How do you conduct a conversation? Greet an individual, with further care than just ‘Hello’, listen attentively and be empathetic. Question were you do not understand and also contribute and What do conversations do? Conversations have an inher- interject were relevant. Repetition aids immensely in getting ent ability to give insight, life a message clear and enhances changing paradigm shifts and understanding. By repeating, provoke thought and debate. rephrasing and summarising a Engaging in witty dialogue can particular point, a participant alter a mindset, emancipate an individual, eradicate misconcep- in a conversation can gain their own understanding of the contions and myths, stereotypes and stigmatization as it sets the cept under scrutiny. record straight and gets facts established when the right participants are involved.


Realising the Power of Conversation | Ernest Mackina

Realising the

Power of Conversation


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| Issue 11 10 Mar Feb 2013


Realising the Power of Conversation | Ernest Mackina

sues that affect daily life, be it on Facebook chat, instant messaging on Whatsapp, tweets, discusFace up to your siblings on cur- sion fora on LinkedIn, Gtalking, rent affairs; quiz your parents Skyping and face to face. on contemporary issues; chew a bone with relatives on mind bog- So don’t be a social recluse: gling phenomena; intellectually In Southern Africa we say interrogate teachers on concepts ‘Umuntu ngumuntu ngin and outside the classroom. Be abantu’, meaning ‘I am, trendy and reach out to friends on social networks through because we are’ debate, empower colleagues with perspective and rediscover Go out there and converse. yourself through mental conver- Challenge your peers and those sations with yourself. gurus and experts in fields of knowledge. School goes beyond Taking a moment of your time the class-room, it is imprinted from the hustle and bustle of in your mind, engineered by life’s daily routines to strike a your thoughts and powered by tête-à-tête could have an asyour speech. The process of tounding effect on the rest of knowledge just started as I held your day. Greet a person with a clever conversation with your the extra care further than just mind as you read this article. ‘Hello’, to ‘how have you been’. Strike a clever conversation with them and pick their mind. There is so much wisdom you can harvest from them and, you as an individual will be prompted to think on your feet to add on to the subject matter. Who to conduct conversations with?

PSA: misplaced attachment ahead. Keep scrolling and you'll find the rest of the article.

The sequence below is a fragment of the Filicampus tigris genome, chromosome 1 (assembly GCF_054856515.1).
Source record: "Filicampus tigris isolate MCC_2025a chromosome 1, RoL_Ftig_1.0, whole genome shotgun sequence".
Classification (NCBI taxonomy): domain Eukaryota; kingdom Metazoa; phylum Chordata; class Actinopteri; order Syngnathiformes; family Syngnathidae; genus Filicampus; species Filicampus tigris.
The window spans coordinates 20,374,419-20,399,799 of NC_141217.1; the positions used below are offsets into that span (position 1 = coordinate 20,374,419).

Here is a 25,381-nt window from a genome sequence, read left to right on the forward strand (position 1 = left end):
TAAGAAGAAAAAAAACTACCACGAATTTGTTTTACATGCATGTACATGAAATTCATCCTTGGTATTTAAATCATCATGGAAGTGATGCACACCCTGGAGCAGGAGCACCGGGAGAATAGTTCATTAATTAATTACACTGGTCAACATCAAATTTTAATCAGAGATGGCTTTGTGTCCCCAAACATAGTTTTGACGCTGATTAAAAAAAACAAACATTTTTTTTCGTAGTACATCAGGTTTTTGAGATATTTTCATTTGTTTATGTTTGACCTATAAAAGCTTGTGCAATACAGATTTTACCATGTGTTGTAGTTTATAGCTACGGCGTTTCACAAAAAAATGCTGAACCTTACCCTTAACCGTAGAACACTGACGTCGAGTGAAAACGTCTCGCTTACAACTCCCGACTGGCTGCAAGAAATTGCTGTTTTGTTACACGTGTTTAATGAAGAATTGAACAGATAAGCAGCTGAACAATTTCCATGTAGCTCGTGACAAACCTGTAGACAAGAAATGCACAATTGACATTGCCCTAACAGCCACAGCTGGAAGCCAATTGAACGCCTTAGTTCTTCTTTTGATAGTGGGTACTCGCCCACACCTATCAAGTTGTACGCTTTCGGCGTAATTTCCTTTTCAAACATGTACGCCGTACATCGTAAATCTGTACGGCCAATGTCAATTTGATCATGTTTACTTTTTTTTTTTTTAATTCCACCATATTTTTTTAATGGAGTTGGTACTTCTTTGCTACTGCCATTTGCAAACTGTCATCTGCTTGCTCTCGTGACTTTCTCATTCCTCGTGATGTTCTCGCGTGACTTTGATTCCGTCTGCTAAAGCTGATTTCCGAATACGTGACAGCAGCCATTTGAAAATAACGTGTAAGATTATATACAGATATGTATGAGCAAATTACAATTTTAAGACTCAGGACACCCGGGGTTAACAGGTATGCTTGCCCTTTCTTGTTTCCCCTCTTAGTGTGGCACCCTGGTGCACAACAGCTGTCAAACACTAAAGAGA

Go beyond the ‘hud” and ‘hie’ to converse on newsworthy is-

Ernest Mackina is a Zimbabwean blogger, poet and writer. For more of his articles log his blog Untitled Chronicles (www.mackinaernest54.blogspot. com) and get to read more of his “handwritten thoughts...”


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| Independent Skies Magazine

| Issue 11 Mar 2013